Ursula Maria Mandel discussing The Good American
What inspired you to write The Good American?
An argument with my mother some years ago. Considering that my mother had
been dead nearly thirty years at the moment of this epiphany made this argument--and
all the previous ones--very one-sided affairs. But the epiphany--the image of
her on a train with a child--struck at a very angry moment, and it changed
everything: me, my relationship to my mother, my writing, the confidence in my
writing, because I remembered a story I had long forgotten: that she had
traveled to the Russian sector in 1948 to get her sister's child out--a
dangerous, fool-hearty, immensely brave act. The memory made me see her as I
should have seen her all these years: as a human being in her own right, with
all her dreams and disappointments, with her tremendous courage, hardships,
failures, and, ultimately, laughter.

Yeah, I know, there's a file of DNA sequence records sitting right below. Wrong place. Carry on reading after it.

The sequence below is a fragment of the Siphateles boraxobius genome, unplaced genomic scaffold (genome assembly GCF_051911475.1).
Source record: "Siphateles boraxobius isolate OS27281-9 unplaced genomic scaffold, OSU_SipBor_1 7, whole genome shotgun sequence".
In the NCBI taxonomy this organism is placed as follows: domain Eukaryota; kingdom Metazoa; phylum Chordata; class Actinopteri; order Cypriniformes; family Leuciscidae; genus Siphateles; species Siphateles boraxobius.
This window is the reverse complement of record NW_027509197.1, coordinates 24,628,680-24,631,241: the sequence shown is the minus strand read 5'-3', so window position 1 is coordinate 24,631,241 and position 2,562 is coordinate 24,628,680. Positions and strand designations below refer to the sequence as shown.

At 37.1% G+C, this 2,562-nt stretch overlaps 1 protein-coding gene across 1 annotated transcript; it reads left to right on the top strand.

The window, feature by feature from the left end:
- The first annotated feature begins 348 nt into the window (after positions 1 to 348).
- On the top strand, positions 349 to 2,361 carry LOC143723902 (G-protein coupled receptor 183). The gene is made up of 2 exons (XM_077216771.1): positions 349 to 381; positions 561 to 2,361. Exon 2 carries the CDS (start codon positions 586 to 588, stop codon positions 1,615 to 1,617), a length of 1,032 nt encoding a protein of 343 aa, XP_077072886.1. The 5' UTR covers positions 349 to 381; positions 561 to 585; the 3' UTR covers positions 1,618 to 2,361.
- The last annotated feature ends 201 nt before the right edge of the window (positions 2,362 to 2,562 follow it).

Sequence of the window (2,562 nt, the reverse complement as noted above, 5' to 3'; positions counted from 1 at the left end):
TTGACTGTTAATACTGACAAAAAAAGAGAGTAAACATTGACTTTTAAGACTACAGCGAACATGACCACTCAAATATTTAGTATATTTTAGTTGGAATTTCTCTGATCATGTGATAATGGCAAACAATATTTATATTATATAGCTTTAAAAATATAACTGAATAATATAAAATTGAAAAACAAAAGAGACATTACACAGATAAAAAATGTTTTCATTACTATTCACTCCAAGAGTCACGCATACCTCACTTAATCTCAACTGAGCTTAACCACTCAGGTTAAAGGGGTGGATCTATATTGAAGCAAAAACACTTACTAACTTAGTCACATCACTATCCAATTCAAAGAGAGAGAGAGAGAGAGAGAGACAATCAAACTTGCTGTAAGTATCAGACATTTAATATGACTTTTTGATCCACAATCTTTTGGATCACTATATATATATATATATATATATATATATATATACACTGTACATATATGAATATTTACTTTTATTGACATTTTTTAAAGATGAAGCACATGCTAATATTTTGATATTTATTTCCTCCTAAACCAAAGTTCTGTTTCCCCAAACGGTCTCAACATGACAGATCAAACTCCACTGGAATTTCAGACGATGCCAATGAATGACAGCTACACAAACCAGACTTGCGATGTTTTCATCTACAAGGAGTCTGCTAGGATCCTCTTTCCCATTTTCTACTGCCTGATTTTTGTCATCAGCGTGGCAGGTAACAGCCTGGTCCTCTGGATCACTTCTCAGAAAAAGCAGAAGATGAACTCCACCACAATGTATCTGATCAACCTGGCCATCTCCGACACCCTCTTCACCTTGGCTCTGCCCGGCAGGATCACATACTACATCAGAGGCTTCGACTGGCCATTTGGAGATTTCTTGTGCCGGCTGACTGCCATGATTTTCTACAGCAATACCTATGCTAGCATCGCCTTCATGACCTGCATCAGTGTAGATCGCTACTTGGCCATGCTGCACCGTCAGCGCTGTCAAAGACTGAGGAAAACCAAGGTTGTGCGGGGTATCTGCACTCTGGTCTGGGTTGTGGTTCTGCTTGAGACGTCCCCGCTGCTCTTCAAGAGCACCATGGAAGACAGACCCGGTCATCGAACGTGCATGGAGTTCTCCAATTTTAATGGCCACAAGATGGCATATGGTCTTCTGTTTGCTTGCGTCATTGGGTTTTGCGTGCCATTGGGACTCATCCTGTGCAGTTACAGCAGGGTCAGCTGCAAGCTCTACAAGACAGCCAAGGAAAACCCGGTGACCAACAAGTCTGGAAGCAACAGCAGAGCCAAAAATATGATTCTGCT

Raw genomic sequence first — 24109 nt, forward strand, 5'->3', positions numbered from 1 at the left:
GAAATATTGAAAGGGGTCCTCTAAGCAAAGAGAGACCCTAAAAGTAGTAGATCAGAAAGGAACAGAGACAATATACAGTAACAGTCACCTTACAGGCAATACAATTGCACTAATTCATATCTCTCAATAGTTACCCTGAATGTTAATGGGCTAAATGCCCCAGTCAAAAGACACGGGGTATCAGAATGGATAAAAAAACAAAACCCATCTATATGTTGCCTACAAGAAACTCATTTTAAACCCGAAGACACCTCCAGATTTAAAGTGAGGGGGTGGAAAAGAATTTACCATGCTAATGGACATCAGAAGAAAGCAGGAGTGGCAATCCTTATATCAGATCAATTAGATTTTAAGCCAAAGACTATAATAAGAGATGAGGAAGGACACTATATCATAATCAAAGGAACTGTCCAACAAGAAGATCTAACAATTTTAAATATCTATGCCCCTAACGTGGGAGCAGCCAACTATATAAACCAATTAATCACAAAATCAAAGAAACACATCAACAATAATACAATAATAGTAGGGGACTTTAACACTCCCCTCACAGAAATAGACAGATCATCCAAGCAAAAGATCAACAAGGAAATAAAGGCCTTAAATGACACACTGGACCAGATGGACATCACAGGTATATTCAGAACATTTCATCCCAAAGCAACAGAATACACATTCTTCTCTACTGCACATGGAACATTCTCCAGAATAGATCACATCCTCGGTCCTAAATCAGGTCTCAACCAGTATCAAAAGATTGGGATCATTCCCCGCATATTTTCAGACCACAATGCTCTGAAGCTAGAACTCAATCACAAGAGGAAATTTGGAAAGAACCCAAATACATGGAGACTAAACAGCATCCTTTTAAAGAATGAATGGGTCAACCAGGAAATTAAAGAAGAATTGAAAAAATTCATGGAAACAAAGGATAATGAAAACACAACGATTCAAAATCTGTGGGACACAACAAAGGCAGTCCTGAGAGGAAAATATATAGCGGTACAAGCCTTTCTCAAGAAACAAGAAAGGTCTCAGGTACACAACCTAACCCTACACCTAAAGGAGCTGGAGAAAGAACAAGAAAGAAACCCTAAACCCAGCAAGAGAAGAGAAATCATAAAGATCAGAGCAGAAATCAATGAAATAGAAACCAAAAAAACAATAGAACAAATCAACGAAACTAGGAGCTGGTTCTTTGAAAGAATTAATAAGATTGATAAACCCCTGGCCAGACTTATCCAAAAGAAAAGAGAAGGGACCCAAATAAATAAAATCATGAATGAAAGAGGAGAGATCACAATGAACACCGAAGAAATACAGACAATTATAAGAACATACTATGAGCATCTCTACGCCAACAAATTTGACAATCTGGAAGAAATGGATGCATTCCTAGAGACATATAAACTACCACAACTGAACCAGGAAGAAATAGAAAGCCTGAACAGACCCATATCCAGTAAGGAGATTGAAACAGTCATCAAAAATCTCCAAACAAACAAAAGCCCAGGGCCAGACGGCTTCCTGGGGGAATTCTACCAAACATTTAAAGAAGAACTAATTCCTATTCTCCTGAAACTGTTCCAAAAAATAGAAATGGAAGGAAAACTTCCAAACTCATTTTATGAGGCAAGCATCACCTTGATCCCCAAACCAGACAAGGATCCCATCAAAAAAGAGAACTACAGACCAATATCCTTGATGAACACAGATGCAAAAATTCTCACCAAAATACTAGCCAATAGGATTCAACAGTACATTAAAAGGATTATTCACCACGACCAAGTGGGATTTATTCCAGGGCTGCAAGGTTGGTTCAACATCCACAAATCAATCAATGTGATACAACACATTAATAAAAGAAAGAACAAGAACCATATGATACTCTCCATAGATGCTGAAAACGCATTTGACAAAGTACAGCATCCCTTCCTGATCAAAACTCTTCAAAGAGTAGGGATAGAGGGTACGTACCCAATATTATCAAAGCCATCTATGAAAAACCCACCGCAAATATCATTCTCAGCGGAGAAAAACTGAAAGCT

Since you give your novel the subtitle: A Novel Based on True Events is it
safe to say that it is autobiographical?
Yes--as all fiction is autobiographical in terms of experience, emotions, and
convictions, and no--because, although I am in the story, it's not my story.
What, in the story, is fact?
Probably seventy percent of it.
Why did you then not write it as a Memoir?
Because it would have been too limiting for the scope of my themes, and
because I saw my mother only in relation to myself--of course, since she was my
mother--and that sense of her as mother was too limiting. She was, after all, a
woman--a tall, beautiful, headstrong, determined, living, breathing human being.
When she was out for a walk, heads would turn, and men would fall all over